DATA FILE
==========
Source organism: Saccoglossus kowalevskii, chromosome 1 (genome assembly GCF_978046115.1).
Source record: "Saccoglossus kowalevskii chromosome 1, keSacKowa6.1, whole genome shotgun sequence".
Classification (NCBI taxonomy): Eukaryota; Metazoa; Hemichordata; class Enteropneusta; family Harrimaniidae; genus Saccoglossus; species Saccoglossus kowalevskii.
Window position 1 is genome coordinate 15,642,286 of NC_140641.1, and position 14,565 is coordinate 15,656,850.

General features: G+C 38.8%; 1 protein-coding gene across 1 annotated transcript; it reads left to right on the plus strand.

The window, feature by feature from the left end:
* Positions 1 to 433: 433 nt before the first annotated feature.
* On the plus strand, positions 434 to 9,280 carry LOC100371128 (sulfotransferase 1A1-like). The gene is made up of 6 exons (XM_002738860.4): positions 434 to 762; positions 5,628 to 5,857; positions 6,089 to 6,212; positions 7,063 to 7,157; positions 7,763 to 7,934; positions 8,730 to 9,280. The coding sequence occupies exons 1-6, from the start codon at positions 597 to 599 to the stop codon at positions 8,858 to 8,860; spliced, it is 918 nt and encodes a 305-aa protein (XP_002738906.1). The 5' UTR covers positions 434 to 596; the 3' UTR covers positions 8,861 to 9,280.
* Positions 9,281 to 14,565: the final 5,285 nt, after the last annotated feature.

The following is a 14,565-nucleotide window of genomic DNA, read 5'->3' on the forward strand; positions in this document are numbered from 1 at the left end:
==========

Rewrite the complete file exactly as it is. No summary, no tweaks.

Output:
Source organism: Saccoglossus kowalevskii, chromosome 1 (genome assembly GCF_978046115.1).
Source record: "Saccoglossus kowalevskii chromosome 1, keSacKowa6.1, whole genome shotgun sequence".
Classification (NCBI taxonomy): Eukaryota; Metazoa; Hemichordata; class Enteropneusta; family Harrimaniidae; genus Saccoglossus; species Saccoglossus kowalevskii.
Window position 1 is genome coordinate 15,642,286 of NC_140641.1, and position 14,565 is coordinate 15,656,850.

General features: G+C 38.8%; 1 protein-coding gene across 1 annotated transcript; it reads left to right on the plus strand.

The window, feature by feature from the left end:
* Positions 1 to 433: 433 nt before the first annotated feature.
* On the plus strand, positions 434 to 9,280 carry LOC100371128 (sulfotransferase 1A1-like). The gene is made up of 6 exons (XM_002738860.4): positions 434 to 762; positions 5,628 to 5,857; positions 6,089 to 6,212; positions 7,063 to 7,157; positions 7,763 to 7,934; positions 8,730 to 9,280. The coding sequence occupies exons 1-6, from the start codon at positions 597 to 599 to the stop codon at positions 8,858 to 8,860; spliced, it is 918 nt and encodes a 305-aa protein (XP_002738906.1). The 5' UTR covers positions 434 to 596; the 3' UTR covers positions 8,861 to 9,280.
* Positions 9,281 to 14,565: the final 5,285 nt, after the last annotated feature.

The following is a 14,565-nucleotide window of genomic DNA, read 5'->3' on the forward strand; positions in this document are numbered from 1 at the left end: